California's Genetically Engineered Food Label May Confuse More Than Inform
News > Food
Eliza Barclay
Monday, May 14, 2012 at 12:29 PM
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A new analysis of the labeling initiative, which may go on the ballot in November, shows that it would create a complex and nuanced set of restrictions for food companies on what "natural" food is.

When Californians go to the polls in November, they will very likely have the chance to make California the first state in the nation to require labeling of genetically engineered food. That's according to California Right to Know, which filed a petition to force a statewide vote.

And the group is pretty confident it will succeed. "Polls show that nine out of ten California voters agree that they want labeling," Stacy Melkam, spokeswoman for the group, tells The Salt.

But a new analysis of the labeling initiative shows that if it passes, it would create a complex mandate for food companies that may make it harder — not easier — for consumers to figure out what's really in their food. That's because the initiative also wants to change the definition of a "natural" food.

The word "natural" on a food label is already pretty controversial. It's more of a marketing tool than anything else — seducing consumers into thinking it means healthier, or nearly organic, although it simply means minimally-processed and free from artificial ingredients. The federal government has so far declined to make the term clearer, which has led to many processed foods using the "natural" label.

The activists behind the labeling initiative say they want California consumers to know what they're eating. So they're calling for any processed food or raw agricultural commodity (like corn) that has been or may have been partially or wholly produced with genetic engineering to be labeled as such. And they want to prevent processed foods from using the "natural" label, saying that many are using GE ingredients.

An analysis by Peggy Lemaux, a cooperative extension specialist at the University of California, Berkeley who manages an informational website on biotechnology, found that the new definition of "natural" — as the Right To Know group wants it — would exclude plenty of non-GE and whole foods.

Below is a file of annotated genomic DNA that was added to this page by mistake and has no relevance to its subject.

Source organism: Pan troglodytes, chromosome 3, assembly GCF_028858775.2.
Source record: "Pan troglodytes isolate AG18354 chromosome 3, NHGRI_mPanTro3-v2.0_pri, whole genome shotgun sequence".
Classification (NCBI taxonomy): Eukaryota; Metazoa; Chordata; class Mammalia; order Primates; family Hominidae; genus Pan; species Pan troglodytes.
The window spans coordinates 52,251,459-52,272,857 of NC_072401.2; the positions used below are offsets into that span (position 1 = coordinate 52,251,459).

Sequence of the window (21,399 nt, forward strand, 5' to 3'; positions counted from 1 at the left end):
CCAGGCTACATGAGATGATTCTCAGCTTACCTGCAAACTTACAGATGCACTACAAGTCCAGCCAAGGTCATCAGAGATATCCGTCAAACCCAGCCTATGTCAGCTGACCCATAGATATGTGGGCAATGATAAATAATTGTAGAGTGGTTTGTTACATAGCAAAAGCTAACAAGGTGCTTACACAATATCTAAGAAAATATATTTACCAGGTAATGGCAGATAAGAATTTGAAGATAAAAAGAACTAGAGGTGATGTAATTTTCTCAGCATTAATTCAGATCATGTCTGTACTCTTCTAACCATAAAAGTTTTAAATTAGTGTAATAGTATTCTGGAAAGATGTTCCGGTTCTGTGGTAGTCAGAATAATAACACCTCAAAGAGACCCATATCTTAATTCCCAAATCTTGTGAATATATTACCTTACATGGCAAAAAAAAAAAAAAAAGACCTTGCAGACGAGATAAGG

If the proposal passes, a processed food could not be labeled "natural" unless it is a non-GE animal product, certified organic, or an alcoholic beverage.

For example, plain, non-GE rice would not be eligible for the natural label if it had been processed through a mill.

"Basically nothing processed can be 'natural' unless it's a processed organic food," says Lemaux. "It's really limiting, and it is going to make a large segment of the food production people mad."

Activists have been calling for labeling of GE food for many years, but recent petition drives and polls suggest support for labeling is greater than it has ever been. As we reported in March, a coalition calling itself Just Label It commissioned a survey from a national pollster, which found that 91 percent of voters favor labeling.

Some 40 countries around the world now require labels for GM foods. But the U.S. Food and Drug Administration has maintained a firm stance since 2009 that GM labeling is unnecessary. The agency says genetically modified food is essentially the same as other food and poses no safety risk.

Lemaux, who has done extensive reviews of the scientific literature on GE foods, agrees with the FDA.

"This [labeling measure] is not going offer any additional safety to people; it's really not a food safety issue because there's no real evidence this stuff is unsafe," says Lemaux.

What's more she says, the GE and natural labels may scare less savvy consumers away from affordable, healthful foods. And, as we've reported before, Americans really don't understand what genetically engineered food is all about.

"If you're looking to know what's in your food, well there's a lot of stuff in your food, and there's already a lot of stuff on the label," says Lemeaux. "And a lot of people already don't read the label." [Copyright 2012 National Public Radio]



This article is filed in: Food, Science, Home Page Top Stories, News

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